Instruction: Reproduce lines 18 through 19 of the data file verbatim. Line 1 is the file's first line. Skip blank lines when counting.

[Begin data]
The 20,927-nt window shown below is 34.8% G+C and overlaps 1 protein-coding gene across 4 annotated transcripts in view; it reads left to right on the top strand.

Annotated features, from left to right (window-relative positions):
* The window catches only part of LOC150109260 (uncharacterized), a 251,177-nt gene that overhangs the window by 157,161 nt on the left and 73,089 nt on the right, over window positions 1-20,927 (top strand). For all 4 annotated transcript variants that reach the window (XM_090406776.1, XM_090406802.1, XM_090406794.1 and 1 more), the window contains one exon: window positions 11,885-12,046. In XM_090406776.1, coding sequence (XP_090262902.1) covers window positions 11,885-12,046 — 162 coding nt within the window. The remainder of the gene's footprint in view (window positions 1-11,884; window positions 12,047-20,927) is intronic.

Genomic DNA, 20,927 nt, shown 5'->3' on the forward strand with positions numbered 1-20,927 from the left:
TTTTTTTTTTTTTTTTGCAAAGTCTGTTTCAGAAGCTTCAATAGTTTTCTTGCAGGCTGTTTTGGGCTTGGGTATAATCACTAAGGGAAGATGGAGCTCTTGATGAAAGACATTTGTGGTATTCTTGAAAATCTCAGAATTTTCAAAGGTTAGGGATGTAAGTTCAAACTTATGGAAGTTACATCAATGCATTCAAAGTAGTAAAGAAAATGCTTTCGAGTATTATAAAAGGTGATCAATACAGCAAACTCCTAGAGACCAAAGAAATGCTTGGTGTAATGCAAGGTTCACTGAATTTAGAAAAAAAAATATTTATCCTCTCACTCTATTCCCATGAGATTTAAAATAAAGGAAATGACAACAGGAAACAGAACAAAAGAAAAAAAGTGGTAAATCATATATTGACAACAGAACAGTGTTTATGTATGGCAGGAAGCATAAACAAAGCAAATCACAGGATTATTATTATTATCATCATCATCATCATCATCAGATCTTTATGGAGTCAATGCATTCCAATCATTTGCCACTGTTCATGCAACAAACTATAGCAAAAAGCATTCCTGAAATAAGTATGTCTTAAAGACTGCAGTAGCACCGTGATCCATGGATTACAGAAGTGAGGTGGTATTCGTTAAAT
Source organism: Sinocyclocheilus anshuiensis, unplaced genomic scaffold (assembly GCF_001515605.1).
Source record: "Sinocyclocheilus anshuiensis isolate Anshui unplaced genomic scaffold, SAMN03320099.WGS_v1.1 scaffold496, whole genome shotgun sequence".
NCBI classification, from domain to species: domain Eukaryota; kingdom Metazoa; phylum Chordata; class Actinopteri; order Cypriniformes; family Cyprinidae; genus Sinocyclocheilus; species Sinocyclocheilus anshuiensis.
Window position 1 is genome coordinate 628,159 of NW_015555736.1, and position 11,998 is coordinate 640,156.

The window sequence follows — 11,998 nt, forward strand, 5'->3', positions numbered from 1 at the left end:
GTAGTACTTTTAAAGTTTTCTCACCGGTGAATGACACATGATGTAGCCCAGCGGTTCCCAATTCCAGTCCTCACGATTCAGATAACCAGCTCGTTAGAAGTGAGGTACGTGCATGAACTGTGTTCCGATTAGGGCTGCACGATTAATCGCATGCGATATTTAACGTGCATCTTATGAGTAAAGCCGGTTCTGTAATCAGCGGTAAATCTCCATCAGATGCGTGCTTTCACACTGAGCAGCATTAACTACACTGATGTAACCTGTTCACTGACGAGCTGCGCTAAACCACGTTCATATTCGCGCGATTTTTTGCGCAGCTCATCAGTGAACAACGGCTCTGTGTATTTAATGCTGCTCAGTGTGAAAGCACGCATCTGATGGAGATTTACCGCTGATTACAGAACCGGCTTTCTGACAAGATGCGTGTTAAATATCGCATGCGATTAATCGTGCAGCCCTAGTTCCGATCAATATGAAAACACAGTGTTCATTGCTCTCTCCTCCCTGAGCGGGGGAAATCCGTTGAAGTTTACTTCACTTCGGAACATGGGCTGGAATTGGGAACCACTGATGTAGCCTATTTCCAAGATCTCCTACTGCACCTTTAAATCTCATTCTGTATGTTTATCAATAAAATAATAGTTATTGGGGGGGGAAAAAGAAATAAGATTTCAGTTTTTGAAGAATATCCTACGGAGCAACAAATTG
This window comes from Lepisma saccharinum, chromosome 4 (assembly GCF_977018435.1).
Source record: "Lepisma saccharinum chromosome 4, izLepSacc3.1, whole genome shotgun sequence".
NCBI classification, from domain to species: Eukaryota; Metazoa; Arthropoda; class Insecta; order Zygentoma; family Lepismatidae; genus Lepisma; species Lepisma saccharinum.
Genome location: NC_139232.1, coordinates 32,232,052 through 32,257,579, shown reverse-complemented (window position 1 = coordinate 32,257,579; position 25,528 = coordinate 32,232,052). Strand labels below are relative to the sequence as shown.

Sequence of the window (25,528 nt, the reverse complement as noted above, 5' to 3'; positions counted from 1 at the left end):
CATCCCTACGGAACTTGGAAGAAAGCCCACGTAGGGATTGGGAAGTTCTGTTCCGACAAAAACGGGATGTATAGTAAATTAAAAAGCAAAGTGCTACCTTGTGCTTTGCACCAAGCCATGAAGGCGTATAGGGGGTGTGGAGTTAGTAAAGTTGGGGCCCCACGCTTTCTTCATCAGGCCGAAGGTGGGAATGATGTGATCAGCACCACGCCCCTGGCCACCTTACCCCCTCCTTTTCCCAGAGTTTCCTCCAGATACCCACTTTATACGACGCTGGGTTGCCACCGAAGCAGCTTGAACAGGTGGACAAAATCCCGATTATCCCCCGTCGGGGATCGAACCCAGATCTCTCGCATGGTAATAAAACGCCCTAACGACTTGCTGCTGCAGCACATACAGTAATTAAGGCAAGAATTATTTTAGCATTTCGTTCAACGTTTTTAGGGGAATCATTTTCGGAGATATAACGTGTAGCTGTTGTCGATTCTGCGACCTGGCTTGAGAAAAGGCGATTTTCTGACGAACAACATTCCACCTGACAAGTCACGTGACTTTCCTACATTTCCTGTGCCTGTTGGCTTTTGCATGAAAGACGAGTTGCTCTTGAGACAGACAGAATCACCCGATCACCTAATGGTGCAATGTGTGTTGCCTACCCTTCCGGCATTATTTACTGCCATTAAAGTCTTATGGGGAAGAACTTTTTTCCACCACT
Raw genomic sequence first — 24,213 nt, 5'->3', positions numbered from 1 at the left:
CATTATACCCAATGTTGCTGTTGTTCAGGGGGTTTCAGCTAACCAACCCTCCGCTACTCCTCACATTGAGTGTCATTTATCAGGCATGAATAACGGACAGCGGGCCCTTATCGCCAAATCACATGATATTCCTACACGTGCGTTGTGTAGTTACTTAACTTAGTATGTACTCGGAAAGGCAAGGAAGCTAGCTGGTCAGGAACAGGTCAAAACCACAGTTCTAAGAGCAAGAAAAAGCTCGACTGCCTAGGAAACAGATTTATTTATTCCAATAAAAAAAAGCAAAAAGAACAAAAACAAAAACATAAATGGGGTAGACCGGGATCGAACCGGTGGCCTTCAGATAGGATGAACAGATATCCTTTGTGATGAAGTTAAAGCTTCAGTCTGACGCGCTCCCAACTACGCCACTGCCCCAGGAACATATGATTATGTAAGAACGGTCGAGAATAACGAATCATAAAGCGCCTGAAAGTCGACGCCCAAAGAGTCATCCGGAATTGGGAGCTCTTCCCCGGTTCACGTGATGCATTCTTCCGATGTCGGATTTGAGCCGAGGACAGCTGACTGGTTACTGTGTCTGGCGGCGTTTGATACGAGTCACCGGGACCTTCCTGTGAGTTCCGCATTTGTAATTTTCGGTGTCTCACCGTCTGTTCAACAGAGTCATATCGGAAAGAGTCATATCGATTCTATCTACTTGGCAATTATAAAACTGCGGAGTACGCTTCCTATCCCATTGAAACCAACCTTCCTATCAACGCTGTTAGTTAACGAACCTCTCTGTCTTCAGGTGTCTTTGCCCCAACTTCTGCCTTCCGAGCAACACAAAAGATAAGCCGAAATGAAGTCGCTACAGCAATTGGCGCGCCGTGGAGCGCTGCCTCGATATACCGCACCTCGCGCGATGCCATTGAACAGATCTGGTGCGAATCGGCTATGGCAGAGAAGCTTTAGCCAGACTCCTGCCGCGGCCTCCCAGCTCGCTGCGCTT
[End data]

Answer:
Raw genomic sequence first — 24,213 nt, 5'->3', positions numbered from 1 at the left:
CATTATACCCAATGTTGCTGTTGTTCAGGGGGTTTCAGCTAACCAACCCTCCGCTACTCCTCACATTGAGTGTCATTTATCAGGCATGAATAACGGACAGCGGGCCCTTATCGCCAAATCACATGATATTCCTACACGTGCGTTGTGTAGTTACTTAACTTAGTATGTACTCGGAAAGGCAAGGAAGCTAGCTGGTCAGGAACAGGTCAAAACCACAGTTCTAAGAGCAAGAAAAAGCTCGACTGCCTAGGAAACAGATTTATTTATTCCAATAAAAAAAAGCAAAAAGAACAAAAACAAAAACATAAATGGGGTAGACCGGGATCGAACCGGTGGCCTTCAGATAGGATGAACAGATATCCTTTGTGATGAAGTTAAAGCTTCAGTCTGACGCGCTCCCAACTACGCCACTGCCCCAGGAACATATGATTATGTAAGAACGGTCGAGAATAACGAATCATAAAGCGCCTGAAAGTCGACGCCCAAAGAGTCATCCGGAATTGGGAGCTCTTCCCCGGTTCACGTGATGCATTCTTCCGATGTCGGATTTGAGCCGAGGACAGCTGACTGGTTACTGTGTCTGGCGGCGTTTGATACGAGTCACCGGGACCTTCCTGTGAGTTCCGCATTTGTAATTTTCGGTGTCTCACCGTCTGTTCAACAGAGTCATATCGGAAAGAGTCATATCGATTCTATCTACTTGGCAATTATAAAACTGCGGAGTACGCTTCCTATCCCATTGAAACCAACCTTCCTATCAACGCTGTTAGTTAACGAACCTCTCTGTCTTCAGGTGTCTTTGCCCCAACTTCTGCCTTCCGAGCAACACAAAAGATAAGCCGAAATGAAGTCGCTACAGCAATTGGCGCGCCGTGGAGCGCTGCCTCGATATACCGCACCTCGCGCGATGCCATTGAACAGATCTGGTGCGAATCGGCTATGGCAGAGAAGCTTTAGCCAGACTCCTGCCGCGGCCTCCCAGCTCGCTGCGCTT